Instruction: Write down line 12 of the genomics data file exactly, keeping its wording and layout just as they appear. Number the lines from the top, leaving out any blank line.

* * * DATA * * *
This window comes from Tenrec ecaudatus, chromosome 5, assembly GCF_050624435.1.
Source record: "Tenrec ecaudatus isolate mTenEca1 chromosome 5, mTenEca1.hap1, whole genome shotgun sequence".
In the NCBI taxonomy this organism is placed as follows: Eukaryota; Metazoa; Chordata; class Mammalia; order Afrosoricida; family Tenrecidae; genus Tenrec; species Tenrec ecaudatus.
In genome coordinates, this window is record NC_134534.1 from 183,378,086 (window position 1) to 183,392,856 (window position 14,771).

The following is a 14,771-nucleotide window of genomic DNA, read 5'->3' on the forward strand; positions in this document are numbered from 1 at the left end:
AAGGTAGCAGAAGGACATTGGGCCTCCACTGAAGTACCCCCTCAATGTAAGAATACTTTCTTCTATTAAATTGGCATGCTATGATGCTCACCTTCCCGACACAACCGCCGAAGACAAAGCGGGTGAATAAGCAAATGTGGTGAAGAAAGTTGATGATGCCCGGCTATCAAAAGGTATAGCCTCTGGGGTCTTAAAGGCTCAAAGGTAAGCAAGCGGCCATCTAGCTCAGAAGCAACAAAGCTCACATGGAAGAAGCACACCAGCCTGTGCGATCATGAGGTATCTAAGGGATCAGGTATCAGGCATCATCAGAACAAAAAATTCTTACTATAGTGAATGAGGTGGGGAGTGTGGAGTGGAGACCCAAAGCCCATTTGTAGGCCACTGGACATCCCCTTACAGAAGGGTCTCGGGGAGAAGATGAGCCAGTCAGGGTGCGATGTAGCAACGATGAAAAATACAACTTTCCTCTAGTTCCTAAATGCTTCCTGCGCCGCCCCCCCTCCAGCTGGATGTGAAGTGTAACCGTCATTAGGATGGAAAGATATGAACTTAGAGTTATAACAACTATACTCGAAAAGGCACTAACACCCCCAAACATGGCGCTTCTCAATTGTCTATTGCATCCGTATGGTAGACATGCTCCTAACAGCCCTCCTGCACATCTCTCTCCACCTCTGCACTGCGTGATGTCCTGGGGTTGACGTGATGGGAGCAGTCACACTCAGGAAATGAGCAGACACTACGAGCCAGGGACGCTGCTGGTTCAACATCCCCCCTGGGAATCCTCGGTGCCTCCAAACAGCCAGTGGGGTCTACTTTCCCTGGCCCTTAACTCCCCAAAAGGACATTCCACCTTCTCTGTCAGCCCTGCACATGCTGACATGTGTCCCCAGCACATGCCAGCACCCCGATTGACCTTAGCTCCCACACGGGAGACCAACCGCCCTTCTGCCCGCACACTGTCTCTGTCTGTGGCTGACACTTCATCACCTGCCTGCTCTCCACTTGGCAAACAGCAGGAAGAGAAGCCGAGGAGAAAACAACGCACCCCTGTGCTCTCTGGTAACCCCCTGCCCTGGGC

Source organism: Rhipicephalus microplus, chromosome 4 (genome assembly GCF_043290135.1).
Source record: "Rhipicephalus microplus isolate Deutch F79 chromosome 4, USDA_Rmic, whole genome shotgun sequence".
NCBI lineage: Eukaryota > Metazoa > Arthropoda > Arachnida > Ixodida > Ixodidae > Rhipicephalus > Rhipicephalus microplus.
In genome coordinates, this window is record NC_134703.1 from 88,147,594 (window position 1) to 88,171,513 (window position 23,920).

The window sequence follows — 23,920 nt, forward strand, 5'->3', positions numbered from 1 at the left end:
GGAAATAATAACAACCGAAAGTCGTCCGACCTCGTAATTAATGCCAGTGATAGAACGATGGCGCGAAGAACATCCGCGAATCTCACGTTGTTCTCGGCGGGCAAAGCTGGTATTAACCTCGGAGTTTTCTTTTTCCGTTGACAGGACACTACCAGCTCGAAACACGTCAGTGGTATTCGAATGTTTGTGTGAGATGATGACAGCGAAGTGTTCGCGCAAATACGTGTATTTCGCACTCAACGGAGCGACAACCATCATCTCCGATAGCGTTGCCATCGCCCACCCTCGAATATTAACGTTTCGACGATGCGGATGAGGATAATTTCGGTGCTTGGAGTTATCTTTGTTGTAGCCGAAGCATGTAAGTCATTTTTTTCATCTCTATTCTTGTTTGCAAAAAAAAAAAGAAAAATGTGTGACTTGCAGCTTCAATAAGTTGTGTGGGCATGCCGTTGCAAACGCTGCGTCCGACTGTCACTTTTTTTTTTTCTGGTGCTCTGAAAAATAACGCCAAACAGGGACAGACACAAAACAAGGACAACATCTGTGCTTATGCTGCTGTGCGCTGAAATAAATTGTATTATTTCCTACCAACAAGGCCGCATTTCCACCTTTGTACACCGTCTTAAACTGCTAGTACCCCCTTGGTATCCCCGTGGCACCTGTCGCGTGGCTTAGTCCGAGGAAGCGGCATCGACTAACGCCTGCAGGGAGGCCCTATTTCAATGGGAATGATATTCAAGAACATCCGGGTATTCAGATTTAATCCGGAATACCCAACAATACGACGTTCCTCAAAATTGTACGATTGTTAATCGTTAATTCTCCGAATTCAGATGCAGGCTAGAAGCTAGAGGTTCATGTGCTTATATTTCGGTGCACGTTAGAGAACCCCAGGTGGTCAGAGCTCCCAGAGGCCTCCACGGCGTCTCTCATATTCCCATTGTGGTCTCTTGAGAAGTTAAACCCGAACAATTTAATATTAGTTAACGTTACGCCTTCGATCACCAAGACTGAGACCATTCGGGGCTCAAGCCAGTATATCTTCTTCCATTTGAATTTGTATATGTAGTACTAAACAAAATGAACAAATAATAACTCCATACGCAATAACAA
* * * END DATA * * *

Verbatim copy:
GGAAATAATAACAACCGAAAGTCGTCCGACCTCGTAATTAATGCCAGTGATAGAACGATGGCGCGAAGAACATCCGCGAATCTCACGTTGTTCTCGGCGGGCAAAGCTGGTATTAACCTCGGAGTTTTCTTTTTCCGTTGACAGGACACTACCAGCTCGAAACACGTCAGTGGTATTCGAATGTTTGTGTGAGATGATGACAGCGAAGTGTTCGCGCAAATACGTGTATTTCGCACTCAACGGAGCGACAACCATCATCTCCGATAGCGTTGCCATCGCCCACCCTCGAATATTAACGTTTCGACGATGCGGATGAGGATAATTTCGGTGCTTGGAGTTATCTTTGTTGTAGCCGAAGCATGTAAGTCATTTTTTTCATCTCTATTCTTGTTTGCAAAAAAAAAAAGAAAAATGTGTGACTTGCAGCTTCAATAAGTTGTGTGGGCATGCCGTTGCAAACGCTGCGTCCGACTGTCACTTTTTTTTTTTCTGGTGCTCTGAAAAATAACGCCAAACAGGGACAGACACAAAACAAGGACAACATCTGTGCTTATGCTGCTGTGCGCTGAAATAAATTGTATTATTTCCTACCAACAAGGCCGCATTTCCACCTTTGTACACCGTCTTAAACTGCTAGTACCCCCTTGGTATCCCCGTGGCACCTGTCGCGTGGCTTAGTCCGAGGAAGCGGCATCGACTAACGCCTGCAGGGAGGCCCTATTTCAATGGGAATGATATTCAAGAACATCCGGGTATTCAGATTTAATCCGGAATACCCAACAATACGACGTTCCTCAAAATTGTACGATTGTTAATCGTTAATTCTCCGAATTCAGATGCAGGCTAGAAGCTAGAGGTTCATGTGCTTATATTTCGGTGCACGTTAGAGAACCCCAGGTGGTCAGAGCTCCCAGAGGCCTCCACGGCGTCTCTCATATTCCCATTGTGGTCTCTTGAGAAGTTAAACCCGAACAATTTAATATTAGTTAACGTTACGCCTTCGATCACCAAGACTGAGACCATTCGGGGCTCAAGCCAGTATATCTTCTTCCATTTGAATTTGTATATGTAGTACTAAACAAAATGAACAAATAATAACTCCATACGCAATAACAA